There is an important message behind this production, and that is to always follow your dreams, no matter how long it takes to get there. Like many review writers, I want to be a published author, and I have realized that it might very well take me the rest of my life to get there. But I can never stop trying. Big Fish and Begonia is a wonderful looking and sounding film. It feels truly at peace with its setting and tells a good story. However, it is troubling some of the issues it has with going from a peaceful serene setting to something out of a fighting video game is odd at best.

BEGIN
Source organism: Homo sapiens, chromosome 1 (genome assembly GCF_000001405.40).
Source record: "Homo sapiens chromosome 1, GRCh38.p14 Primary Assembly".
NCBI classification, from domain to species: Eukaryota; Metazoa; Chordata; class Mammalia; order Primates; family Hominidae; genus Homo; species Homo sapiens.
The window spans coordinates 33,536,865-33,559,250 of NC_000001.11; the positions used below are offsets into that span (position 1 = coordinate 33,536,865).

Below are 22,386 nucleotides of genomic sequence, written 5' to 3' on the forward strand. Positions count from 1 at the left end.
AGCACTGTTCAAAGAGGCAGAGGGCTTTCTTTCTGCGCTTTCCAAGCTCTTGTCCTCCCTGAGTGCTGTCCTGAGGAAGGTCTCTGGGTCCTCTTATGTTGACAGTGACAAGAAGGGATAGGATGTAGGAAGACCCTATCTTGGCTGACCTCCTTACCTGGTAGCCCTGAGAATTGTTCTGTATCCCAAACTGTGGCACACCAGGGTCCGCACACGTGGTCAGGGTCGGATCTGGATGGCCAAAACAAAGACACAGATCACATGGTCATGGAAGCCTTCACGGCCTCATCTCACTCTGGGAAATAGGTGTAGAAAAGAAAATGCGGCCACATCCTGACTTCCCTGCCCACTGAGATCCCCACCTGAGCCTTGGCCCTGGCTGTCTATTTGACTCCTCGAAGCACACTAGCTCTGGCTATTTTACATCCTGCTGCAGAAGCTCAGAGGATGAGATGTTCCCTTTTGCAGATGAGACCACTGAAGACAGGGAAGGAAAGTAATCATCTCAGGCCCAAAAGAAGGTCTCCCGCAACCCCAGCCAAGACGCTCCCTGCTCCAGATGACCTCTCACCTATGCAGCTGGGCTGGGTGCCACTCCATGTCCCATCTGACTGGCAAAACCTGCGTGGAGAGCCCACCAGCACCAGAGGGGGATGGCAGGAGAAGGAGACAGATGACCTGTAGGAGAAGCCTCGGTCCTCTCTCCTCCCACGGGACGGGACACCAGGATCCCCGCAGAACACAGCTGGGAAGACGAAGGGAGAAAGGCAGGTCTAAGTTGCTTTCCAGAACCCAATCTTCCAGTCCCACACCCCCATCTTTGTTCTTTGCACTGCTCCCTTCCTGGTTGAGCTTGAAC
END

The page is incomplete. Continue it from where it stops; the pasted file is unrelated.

The disc technically is leaps and bounds above most animated features. It has amazing video and great audio. The colors come alive, and it is quite easy to fall into the world that Xuan and Chun have created for us. The special features aren’t so much about volume, but rather about quality with a pair of fine videos and an excellent making-of featurette. My recommendation, like the relationships in the film, is a very complex one. If you like Asian animation, if you like beautiful scenery and music, and are willing to forgive some of the missteps, you can find a very wonderful picture. Congratulations to the crew and to the creators and may the sequel (if there is one coming) be even better.
One note if you made it to the end of this review, there is a mid-credits scene worth checking out, as it does help us learn the fate of one of the characters. Also, hence why I think we might get a sequel if Xuan and Chun are making one.